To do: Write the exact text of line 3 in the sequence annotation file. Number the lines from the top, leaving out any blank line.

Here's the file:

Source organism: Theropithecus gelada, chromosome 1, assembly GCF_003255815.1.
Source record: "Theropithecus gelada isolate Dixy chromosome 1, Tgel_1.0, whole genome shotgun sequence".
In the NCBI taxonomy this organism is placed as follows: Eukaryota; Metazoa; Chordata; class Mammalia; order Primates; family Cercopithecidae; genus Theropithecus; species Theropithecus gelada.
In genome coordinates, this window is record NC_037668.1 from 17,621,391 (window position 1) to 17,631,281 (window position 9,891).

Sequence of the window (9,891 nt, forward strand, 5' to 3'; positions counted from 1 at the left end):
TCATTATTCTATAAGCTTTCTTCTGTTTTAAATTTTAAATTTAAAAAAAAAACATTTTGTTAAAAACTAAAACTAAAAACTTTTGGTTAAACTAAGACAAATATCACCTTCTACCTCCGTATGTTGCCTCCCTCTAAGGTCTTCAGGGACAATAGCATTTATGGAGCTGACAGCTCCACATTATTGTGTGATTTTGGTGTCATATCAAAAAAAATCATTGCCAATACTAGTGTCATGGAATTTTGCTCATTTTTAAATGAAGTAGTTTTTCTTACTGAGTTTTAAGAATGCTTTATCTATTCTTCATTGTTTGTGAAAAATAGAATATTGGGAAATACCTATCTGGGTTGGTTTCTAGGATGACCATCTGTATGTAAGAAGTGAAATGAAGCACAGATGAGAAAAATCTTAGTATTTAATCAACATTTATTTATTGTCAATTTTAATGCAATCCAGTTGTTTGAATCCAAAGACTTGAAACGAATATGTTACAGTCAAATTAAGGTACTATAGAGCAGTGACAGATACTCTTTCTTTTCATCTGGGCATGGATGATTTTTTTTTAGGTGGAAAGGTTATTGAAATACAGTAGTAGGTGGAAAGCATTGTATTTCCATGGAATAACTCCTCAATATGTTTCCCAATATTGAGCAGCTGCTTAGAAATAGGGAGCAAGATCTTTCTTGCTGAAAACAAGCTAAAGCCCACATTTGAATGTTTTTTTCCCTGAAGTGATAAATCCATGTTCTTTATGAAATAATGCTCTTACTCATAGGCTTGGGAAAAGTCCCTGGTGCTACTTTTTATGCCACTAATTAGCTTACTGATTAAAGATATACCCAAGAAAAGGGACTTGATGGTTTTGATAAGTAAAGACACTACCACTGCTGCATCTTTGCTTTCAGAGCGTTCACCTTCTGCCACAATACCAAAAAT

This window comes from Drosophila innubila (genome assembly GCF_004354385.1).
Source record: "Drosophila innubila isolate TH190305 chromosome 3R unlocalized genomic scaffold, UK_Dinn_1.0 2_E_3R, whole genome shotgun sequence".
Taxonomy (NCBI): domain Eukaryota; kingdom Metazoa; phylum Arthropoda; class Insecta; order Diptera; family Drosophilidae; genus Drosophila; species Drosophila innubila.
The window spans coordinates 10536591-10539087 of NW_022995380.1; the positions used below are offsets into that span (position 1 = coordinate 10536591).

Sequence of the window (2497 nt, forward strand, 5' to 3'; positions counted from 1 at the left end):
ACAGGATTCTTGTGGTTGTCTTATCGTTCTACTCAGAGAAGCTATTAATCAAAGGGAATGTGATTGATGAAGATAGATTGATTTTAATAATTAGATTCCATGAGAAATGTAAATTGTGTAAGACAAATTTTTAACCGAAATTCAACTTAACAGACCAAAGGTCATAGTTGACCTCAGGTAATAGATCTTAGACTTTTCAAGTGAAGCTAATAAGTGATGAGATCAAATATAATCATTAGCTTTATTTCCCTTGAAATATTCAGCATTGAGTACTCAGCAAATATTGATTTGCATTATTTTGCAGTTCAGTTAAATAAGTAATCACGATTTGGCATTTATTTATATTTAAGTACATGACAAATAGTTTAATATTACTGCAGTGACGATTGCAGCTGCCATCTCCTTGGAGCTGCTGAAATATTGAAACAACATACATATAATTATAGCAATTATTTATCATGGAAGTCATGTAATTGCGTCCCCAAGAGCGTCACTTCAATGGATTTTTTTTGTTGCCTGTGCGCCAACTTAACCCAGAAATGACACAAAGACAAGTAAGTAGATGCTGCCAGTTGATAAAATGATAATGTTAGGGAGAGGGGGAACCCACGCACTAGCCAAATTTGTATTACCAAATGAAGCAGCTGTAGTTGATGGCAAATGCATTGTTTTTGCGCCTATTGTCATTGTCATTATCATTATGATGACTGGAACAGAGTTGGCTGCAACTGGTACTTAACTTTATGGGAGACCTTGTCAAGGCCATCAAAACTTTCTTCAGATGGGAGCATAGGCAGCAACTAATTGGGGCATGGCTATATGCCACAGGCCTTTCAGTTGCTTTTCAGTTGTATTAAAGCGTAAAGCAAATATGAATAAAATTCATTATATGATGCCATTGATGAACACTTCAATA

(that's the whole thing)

In the NCBI taxonomy this organism is placed as follows: Eukaryota; Metazoa; Chordata; class Mammalia; order Primates; family Cercopithecidae; genus Theropithecus; species Theropithecus gelada.